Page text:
In order to stay on top of the game and high in the search results rankings, it’s imperative that you continue to develop your marketing strategy. The online world of digital marketing is constantly developing, so continuous attention is vital. Fall behind and you’ll be back where you started.

With over 14 years’ worth of experience in delivering excellent search engine optimised campaigns, we can support you in aligning your SEO and UX strategies. At EDGE Creative, we continue to help you identify visitor pain points and can tweak and test your customer journeys in order to maximise user experience and keep you ranking highly in search engine results. Call us on 0121 355 8092 to see how we can help.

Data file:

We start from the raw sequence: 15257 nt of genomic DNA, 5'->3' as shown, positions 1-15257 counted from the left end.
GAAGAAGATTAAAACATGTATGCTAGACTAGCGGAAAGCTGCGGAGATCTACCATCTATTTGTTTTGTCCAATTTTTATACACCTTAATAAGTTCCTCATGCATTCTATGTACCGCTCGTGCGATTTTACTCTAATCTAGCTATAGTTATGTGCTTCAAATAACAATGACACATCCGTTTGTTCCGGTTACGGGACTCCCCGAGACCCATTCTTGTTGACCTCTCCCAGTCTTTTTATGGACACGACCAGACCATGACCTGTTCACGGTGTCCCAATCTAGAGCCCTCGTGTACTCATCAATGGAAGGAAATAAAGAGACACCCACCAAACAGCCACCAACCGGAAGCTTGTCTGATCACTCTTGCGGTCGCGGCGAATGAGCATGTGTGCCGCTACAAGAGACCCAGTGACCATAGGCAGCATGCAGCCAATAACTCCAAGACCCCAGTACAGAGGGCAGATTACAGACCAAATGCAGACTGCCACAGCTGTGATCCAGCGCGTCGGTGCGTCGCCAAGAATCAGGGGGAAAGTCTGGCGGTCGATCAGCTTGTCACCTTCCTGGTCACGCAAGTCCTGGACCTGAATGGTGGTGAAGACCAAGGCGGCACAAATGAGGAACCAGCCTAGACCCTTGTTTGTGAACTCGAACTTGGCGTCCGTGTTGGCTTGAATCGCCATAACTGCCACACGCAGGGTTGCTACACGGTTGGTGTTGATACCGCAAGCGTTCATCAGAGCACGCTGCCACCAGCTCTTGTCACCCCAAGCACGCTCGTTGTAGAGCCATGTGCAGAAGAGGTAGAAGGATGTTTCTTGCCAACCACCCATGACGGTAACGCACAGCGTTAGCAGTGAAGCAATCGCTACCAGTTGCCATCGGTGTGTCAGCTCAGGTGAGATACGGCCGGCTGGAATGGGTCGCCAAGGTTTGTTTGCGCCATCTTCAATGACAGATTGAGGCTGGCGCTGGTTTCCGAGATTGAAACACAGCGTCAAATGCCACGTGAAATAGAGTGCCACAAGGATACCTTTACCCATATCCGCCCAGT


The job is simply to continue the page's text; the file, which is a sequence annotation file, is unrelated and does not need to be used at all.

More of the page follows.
About the Author

Guest Post

At element26.tv, we love sharing the voices of the businesses we know, love, respect and admire. Some of the contributors we are partnered with, others are not. This guest blog was carefully chosen as we feel the author brings incredible value and we hope you agree with this assessment too.

If you have any questions or concerns about this post feel to get in touch with us via our contact form on elementwentysix.com/contact

Top Four Ways Video Enhances Marketing Automation Efforts

Marketing automation is the process of creating alignment between businesses and their customers using software. That email you received after completing a form on a businesses site… that was likely from a marketing automation tool. That text message you receive to let you know how far away your package is… again, likely produced from marketing automation software.

The success of Marketing Automation tools like Marketo, Eloqua, Hubspot and Pardot have led to an explosion of communication.  Target buyers are bombarded with marketing messages meaning they are all too quick to press the delete button, often making decisions in seconds. 

So, how do digital marketers combine video with their marketing automation software to cut through the noise and build a positive rapport?